Interesting Answers from Great Programmers

Stiff sent a list of ten questions to a smattering of the world’s best programmers. This included such luminaries as James Gosling, Dave Thomas, Linus Torvalds, Guido Van Rossum, and more.

Surprisingly, most of them answered. The answers were very intesrting. You can definitely see the personalities come through in their answers. Read through the questions and answers and see, for example, if you can pick out who consistently has “human” centered answers and who consistently has “technically” centered answers. This came through most clearly in the answers to What do you think makes some programmers 10 or 100 times more productive than others?.


One of my favorite answers was Steve Yegge’s answer to What do you think will be the next big thing in computer programming? (mostly because it mirrors my own opinion):

I think web application programming is gradually going to become the most important client-side programming out there. I think it will mostly obsolete all other client-side toolkits: GTK, Java Swing/SWT, Qt, and of course all the platform-specific ones like Cocoa and Win32/MFC/etc.

It’s not going to happen overnight. It’s very slowly been going that direction for ten years, and it could well be another ten years before web apps “win”. The tools, languages, APIs, protocols, and browser technology will all have to improve far beyond what you can accomplish with them today. But each year they get a little closer, and I’ve finally decided to switch all my own app development over to browser-based programming from now on.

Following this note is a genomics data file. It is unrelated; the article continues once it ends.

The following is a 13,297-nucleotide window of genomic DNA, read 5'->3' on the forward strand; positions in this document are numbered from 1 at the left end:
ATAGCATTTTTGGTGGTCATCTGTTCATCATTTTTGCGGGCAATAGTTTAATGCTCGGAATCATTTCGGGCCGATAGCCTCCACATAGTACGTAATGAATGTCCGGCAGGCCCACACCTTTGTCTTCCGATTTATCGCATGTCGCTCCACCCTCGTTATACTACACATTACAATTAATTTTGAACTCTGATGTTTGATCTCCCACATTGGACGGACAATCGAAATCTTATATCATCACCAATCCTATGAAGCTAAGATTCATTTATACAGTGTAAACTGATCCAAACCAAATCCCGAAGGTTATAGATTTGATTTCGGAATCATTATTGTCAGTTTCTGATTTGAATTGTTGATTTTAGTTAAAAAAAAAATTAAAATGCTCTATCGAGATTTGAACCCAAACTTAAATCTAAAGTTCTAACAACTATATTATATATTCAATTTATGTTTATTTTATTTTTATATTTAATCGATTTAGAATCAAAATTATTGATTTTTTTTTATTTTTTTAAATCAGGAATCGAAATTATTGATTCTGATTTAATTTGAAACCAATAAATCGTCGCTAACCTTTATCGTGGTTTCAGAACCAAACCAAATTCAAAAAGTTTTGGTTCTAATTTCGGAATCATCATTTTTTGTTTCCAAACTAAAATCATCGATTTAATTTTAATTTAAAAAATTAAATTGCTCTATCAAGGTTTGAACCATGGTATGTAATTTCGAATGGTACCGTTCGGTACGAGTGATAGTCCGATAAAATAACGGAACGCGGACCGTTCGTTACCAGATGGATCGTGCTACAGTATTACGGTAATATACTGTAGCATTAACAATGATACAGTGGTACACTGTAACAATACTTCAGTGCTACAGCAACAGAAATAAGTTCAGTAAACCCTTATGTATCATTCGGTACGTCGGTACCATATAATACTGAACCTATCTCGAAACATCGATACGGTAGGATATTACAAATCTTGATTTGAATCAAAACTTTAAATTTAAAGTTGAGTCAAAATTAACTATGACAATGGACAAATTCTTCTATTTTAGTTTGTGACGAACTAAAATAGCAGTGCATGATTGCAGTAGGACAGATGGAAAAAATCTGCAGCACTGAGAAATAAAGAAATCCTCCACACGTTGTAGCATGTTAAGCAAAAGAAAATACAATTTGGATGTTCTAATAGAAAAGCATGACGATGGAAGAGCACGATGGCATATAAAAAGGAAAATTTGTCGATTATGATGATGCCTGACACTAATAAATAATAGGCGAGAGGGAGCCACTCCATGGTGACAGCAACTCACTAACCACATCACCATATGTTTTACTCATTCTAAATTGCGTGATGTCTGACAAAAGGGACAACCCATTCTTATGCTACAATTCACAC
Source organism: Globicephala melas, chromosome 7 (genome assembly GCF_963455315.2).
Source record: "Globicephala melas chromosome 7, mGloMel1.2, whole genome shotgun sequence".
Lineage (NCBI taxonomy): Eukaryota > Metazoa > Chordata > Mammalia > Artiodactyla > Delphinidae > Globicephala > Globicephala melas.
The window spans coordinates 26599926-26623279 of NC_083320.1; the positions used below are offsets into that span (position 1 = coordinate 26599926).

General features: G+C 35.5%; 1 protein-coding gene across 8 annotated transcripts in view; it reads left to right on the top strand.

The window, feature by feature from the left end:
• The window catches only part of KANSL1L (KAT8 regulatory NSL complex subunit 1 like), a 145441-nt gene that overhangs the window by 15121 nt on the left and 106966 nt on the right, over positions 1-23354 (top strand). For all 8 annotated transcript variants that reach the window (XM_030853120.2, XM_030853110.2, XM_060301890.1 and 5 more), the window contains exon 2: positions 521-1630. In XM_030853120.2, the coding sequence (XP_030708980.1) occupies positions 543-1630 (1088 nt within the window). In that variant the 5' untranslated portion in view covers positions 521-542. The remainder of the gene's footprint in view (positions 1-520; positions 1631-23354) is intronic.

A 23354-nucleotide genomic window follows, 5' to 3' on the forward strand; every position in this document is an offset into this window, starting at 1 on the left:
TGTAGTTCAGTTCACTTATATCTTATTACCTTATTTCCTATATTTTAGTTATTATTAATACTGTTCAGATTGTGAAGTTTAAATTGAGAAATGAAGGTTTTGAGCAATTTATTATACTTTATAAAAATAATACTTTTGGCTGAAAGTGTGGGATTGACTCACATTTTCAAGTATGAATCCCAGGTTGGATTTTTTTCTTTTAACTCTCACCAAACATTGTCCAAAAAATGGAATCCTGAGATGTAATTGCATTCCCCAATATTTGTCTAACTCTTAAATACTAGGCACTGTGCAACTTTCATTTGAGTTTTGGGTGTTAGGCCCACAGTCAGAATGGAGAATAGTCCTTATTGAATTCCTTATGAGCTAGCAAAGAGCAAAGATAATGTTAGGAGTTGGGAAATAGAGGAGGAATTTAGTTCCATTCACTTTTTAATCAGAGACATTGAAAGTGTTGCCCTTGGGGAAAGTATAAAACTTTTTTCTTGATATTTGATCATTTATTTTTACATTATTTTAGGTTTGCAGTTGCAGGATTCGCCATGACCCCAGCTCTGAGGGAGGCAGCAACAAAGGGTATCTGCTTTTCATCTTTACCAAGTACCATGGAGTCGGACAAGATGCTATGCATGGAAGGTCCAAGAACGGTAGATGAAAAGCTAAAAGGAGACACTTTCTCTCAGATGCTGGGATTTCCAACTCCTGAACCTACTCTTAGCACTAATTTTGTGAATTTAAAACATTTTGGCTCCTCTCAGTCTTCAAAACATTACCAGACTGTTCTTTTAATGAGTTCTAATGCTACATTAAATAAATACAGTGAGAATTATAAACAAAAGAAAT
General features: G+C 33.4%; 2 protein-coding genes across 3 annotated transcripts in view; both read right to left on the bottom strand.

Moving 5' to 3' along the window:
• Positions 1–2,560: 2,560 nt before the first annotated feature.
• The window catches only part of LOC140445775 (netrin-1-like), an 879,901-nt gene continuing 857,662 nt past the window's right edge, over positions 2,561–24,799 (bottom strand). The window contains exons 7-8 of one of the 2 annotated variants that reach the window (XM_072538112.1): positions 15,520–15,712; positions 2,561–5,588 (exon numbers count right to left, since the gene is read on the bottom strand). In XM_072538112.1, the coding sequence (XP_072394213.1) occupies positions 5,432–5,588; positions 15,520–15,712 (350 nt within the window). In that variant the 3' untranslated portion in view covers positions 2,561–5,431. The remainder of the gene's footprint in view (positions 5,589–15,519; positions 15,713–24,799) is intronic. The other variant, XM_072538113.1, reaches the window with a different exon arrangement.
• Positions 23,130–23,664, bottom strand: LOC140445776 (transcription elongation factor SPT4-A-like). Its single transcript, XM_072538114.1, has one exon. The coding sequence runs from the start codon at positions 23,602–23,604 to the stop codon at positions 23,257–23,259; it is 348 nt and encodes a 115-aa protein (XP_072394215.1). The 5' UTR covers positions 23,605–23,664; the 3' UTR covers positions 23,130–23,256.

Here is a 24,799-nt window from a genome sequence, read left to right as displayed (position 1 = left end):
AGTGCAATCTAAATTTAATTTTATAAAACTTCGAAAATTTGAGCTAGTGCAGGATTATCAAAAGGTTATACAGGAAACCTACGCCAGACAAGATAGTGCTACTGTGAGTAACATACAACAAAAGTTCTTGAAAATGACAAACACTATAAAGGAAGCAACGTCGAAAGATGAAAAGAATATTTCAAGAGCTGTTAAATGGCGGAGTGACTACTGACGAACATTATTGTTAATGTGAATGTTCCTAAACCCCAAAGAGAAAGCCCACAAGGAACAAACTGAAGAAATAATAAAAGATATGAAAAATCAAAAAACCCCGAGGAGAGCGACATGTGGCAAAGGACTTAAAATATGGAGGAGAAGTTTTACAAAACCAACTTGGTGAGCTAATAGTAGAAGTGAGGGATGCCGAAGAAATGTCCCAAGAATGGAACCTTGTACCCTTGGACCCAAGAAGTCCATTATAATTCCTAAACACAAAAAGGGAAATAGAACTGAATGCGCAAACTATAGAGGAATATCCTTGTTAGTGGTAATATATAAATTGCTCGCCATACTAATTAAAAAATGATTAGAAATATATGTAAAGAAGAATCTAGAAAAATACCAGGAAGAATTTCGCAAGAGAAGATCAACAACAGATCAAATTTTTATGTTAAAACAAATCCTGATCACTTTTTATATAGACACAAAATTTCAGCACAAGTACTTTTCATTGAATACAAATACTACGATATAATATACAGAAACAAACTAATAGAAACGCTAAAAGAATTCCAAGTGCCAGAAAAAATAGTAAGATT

Microsoft and Apple definitely don’t want this to happen, so a necessary first step will be for an open-source browser such as Firefox to achieve a dominant market position, which will in turn require some sort of Firefox-only killer app. (A killer app would be something like iTunes, something that everyone in the world wants to use, badly enough to download Firefox for it.)


One response to “Interesting Answers from Great Programmers

  1. I guess Firefox is OK, but I have always strived for efficiency when I write code. Firefox is just so damn slow. I was running on a 500 mhz amd-k6 running Debian and KDE. I tried Gnome, but it was slower than KDE 3.4, so I switched back. I found Opera about a year ago and started using it. It was much faster and although at first there were some problems displaying a few sites (dark backgrounds that would be in front of the text and other issues), it is now very good. We have a company Sharepoint portal that I could not log into with Firefox, but Opera worked. I think Opera is a better basic browser, although I do not know if it has all of Firefox’s capabilities.

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